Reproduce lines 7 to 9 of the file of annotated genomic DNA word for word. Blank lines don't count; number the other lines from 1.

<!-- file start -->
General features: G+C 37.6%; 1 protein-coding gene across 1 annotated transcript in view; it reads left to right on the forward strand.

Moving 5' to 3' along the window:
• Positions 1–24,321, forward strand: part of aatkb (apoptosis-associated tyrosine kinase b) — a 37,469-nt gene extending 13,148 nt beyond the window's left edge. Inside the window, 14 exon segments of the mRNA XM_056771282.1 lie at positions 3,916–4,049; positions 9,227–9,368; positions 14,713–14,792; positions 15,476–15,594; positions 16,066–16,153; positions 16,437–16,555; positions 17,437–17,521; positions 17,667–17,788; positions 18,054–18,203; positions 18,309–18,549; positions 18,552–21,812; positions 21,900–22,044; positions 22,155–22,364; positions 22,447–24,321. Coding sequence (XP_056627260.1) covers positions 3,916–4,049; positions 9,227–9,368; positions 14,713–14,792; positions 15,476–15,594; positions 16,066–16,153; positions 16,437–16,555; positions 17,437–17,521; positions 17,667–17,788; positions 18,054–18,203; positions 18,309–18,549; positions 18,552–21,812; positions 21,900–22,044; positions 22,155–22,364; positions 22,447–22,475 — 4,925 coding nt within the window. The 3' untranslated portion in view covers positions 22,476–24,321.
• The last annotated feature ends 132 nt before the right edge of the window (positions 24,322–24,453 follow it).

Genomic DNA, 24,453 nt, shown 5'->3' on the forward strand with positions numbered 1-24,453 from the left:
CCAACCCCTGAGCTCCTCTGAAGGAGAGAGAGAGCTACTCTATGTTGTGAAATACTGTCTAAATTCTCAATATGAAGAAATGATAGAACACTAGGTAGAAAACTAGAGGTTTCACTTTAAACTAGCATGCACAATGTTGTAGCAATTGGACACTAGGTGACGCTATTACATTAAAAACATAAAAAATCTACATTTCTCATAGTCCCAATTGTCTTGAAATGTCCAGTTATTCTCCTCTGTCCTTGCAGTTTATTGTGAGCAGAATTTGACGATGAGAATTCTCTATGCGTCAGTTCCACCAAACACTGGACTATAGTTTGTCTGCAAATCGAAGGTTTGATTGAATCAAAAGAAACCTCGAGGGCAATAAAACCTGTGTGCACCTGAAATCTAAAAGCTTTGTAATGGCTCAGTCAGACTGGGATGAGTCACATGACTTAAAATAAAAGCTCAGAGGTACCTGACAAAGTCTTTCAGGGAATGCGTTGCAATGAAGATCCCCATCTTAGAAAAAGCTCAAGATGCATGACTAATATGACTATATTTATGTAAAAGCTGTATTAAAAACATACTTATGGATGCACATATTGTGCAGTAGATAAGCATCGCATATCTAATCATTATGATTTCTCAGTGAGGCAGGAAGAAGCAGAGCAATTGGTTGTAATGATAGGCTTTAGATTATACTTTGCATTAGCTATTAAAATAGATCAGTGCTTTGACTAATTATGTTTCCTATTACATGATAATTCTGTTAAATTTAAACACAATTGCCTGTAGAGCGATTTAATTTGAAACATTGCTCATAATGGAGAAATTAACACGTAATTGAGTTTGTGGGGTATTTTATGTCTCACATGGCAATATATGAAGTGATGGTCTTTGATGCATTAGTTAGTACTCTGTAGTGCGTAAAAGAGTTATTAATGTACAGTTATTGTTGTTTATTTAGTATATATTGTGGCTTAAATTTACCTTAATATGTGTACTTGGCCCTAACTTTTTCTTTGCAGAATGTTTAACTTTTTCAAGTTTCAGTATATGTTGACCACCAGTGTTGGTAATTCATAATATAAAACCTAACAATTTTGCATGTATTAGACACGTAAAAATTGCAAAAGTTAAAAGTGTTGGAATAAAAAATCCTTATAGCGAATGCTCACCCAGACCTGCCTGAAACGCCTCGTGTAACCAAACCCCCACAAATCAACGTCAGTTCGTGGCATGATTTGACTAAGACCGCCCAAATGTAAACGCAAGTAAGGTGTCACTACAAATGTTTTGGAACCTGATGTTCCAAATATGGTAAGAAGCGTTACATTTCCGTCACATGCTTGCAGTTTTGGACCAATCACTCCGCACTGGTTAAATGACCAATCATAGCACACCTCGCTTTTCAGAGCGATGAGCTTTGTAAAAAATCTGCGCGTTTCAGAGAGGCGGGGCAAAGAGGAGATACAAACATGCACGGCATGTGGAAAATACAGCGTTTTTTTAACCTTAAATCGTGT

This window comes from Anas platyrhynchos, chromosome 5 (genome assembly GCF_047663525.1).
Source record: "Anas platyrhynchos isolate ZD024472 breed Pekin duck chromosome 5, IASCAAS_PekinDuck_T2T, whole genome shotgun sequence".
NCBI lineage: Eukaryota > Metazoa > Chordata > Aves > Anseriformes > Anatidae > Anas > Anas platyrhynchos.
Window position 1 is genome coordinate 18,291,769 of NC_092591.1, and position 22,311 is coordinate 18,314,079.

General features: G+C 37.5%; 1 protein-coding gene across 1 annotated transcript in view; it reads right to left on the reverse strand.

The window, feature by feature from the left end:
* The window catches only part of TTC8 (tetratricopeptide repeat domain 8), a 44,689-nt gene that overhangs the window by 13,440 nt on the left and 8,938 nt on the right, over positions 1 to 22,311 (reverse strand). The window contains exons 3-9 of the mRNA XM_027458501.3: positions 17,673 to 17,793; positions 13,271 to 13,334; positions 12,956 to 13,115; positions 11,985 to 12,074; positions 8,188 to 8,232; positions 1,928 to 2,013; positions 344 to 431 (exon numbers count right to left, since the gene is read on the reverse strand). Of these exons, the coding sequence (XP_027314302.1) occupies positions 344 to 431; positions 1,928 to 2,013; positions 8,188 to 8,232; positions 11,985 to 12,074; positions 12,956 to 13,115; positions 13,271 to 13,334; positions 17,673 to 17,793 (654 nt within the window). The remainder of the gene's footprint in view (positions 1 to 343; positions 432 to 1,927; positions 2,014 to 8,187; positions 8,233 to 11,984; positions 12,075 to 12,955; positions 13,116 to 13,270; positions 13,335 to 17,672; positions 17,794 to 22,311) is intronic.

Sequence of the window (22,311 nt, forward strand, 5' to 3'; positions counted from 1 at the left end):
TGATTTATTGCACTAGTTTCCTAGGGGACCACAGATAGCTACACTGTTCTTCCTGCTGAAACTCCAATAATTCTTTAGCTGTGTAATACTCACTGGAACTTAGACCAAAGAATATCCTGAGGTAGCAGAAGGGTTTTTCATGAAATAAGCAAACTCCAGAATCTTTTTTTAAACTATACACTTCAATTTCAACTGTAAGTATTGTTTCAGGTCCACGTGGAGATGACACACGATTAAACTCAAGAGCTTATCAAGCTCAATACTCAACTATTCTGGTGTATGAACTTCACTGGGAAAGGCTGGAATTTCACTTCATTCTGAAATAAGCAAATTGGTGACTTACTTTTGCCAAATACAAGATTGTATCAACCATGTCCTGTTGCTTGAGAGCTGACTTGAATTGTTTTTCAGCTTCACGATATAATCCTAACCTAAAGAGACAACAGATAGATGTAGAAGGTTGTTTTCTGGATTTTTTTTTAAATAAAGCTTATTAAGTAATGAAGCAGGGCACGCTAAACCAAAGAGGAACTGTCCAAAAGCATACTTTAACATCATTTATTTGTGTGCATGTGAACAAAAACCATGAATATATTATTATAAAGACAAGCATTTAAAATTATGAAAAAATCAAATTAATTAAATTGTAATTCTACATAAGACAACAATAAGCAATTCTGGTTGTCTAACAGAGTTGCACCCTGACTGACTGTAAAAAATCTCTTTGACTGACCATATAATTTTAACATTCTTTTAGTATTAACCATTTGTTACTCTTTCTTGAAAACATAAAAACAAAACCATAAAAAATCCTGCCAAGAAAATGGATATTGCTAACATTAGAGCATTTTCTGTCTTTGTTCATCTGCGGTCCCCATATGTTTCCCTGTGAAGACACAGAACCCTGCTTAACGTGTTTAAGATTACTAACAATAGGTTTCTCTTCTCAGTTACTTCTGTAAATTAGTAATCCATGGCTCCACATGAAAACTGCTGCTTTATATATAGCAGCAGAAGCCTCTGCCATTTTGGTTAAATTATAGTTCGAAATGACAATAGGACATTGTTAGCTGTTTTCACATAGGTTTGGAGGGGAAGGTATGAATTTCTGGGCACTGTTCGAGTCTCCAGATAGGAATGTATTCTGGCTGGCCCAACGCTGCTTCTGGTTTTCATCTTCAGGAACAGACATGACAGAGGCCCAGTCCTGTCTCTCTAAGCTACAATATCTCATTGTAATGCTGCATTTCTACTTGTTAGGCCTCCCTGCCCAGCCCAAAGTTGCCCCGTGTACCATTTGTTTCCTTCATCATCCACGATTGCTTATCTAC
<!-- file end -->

This window comes from Anas platyrhynchos, chromosome 5 (genome assembly GCF_047663525.1).
Source record: "Anas platyrhynchos isolate ZD024472 breed Pekin duck chromosome 5, IASCAAS_PekinDuck_T2T, whole genome shotgun sequence".
NCBI lineage: Eukaryota > Metazoa > Chordata > Aves > Anseriformes > Anatidae > Anas > Anas platyrhynchos.